Keywords: European Energy Imports, Russian Sanctions, Economic Consequences of Sanctions, Global Value Chain
    JEL: F14 F42 F51
    Date: 2023–03
  21. By: Barsbai, Toman; Steinmayr, Andreas; Winter, Christoph
    Abstract: We analyze the impact of economic conditions at arrival on the economic integration of family-sponsored migrants in the U.S. A one pp higher unemployment rate at arrival decreases annual wage income by four percent in the short run and two percent in the longer run. The loss in wage income results primarily from lower hourly wages due to occupational downgrading. Migrant and family networks help mitigating the negative labor market effects. Migrants who arrive during a recession take up occupations with higher concentrations of fellow countrypeople and are more likely to reside with family members, potentially reducing their geographical mobility.
    Keywords: Immigrant integration, family reunification, chain migration, migrant networks, labor market, business cycle
    JEL: E32 F22 J31 J61
    Date: 2023
  22. By: Ileana Raquel Jalile
    Abstract: This paper constitutes an improved and upgraded version of a research in progress whose main purpose is to examine the impact of macroeconomic fluctuations on the application of new import restrictive measures for Argentina over the years 1989–2019. It uses quarterly available data for Argentina to estimate the impact of macroeconomic shocks and exchange rate movements on protectionist policies over the analyzed period. While part of the empirical literature in this latitude is devoted to the analysis of the primary determinants of such protectionist measures, there is not any domestic effort linking the imposition of new import restrictions to macroeconomics shocks as we shall explore in this paper. I consider this analysis is important because we can better address the relationship between business cycles, exchange rates and import restriction and capture the precise timing of any trade policy changes taking place during the cycles of the businesses.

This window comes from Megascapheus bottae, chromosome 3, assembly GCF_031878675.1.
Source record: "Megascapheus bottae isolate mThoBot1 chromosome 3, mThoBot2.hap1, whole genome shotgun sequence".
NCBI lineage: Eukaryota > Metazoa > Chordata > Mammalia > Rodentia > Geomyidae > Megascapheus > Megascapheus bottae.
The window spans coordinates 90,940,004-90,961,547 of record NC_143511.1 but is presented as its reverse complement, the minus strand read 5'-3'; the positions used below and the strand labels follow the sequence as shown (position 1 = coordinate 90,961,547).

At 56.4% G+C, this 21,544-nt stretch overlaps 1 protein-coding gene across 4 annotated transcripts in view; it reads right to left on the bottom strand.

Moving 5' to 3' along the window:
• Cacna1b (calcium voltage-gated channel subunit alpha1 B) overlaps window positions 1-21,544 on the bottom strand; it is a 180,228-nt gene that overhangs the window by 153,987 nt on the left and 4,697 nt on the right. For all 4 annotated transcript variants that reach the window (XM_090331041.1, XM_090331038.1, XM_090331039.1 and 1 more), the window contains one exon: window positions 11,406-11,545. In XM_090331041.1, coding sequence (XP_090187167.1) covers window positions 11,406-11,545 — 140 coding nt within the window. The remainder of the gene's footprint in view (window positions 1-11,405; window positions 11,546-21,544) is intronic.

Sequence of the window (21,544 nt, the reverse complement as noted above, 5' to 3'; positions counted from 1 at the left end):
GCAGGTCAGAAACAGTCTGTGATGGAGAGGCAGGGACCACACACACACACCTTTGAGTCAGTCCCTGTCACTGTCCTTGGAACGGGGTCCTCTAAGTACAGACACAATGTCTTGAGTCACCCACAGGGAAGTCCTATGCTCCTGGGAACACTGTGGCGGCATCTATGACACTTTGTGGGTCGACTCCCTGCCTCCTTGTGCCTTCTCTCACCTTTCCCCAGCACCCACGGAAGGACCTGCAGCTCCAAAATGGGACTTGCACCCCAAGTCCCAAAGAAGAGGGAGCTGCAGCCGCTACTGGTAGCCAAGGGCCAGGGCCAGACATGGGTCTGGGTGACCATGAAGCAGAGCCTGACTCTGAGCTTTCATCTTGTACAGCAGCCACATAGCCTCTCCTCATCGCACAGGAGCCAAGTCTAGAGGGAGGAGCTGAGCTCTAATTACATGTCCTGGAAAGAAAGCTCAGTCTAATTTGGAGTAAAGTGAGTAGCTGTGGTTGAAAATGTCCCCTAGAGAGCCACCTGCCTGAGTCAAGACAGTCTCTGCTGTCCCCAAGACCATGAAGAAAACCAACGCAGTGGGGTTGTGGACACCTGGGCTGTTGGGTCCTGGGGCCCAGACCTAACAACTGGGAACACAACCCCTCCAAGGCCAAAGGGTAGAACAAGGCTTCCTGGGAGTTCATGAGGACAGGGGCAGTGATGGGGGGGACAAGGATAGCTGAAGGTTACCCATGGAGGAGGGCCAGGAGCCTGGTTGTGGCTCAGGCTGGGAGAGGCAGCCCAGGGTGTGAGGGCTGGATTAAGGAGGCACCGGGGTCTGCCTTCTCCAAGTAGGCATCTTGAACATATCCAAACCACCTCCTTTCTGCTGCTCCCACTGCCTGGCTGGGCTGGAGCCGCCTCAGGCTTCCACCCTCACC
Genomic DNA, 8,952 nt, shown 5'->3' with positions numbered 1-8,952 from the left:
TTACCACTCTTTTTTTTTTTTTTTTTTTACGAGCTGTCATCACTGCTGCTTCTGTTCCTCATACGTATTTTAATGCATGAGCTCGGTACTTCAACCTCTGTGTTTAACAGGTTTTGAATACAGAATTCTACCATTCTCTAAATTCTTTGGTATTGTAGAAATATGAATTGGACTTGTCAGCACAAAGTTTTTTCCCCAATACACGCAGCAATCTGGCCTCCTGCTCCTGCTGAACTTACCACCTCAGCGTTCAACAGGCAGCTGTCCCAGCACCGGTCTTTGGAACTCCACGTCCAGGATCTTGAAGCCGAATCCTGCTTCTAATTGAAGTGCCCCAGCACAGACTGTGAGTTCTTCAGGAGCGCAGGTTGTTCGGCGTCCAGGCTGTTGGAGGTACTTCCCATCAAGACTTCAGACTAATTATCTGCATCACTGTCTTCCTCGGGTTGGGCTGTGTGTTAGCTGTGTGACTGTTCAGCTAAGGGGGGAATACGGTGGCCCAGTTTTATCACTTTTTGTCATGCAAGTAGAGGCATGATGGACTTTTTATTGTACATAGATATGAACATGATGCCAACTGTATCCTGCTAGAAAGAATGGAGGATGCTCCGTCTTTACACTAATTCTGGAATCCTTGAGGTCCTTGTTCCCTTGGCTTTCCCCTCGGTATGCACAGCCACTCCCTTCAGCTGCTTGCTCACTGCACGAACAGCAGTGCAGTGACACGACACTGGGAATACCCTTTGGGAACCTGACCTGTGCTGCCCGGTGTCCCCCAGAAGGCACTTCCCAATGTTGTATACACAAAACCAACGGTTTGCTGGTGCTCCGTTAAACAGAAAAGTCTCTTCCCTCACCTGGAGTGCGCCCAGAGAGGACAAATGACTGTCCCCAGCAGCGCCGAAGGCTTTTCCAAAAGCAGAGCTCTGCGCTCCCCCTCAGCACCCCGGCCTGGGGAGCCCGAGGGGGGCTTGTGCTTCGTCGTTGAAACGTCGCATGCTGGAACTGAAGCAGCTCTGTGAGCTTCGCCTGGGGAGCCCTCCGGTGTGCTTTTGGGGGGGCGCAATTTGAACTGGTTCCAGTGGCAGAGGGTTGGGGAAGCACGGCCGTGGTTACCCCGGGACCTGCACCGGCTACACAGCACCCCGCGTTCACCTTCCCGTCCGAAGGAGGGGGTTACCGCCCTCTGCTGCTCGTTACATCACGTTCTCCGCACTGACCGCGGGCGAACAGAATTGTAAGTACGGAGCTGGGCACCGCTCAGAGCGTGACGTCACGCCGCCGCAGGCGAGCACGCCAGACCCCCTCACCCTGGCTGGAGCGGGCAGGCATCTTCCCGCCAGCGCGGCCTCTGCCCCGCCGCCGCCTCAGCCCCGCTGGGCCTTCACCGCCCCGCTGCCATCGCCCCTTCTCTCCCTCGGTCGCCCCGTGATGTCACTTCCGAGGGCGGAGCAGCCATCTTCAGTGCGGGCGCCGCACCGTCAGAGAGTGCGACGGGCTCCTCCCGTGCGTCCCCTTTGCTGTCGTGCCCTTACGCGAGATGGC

JEL: F13 F14
    Date: 2022–11
  23. By: Aggarwal, Sakshi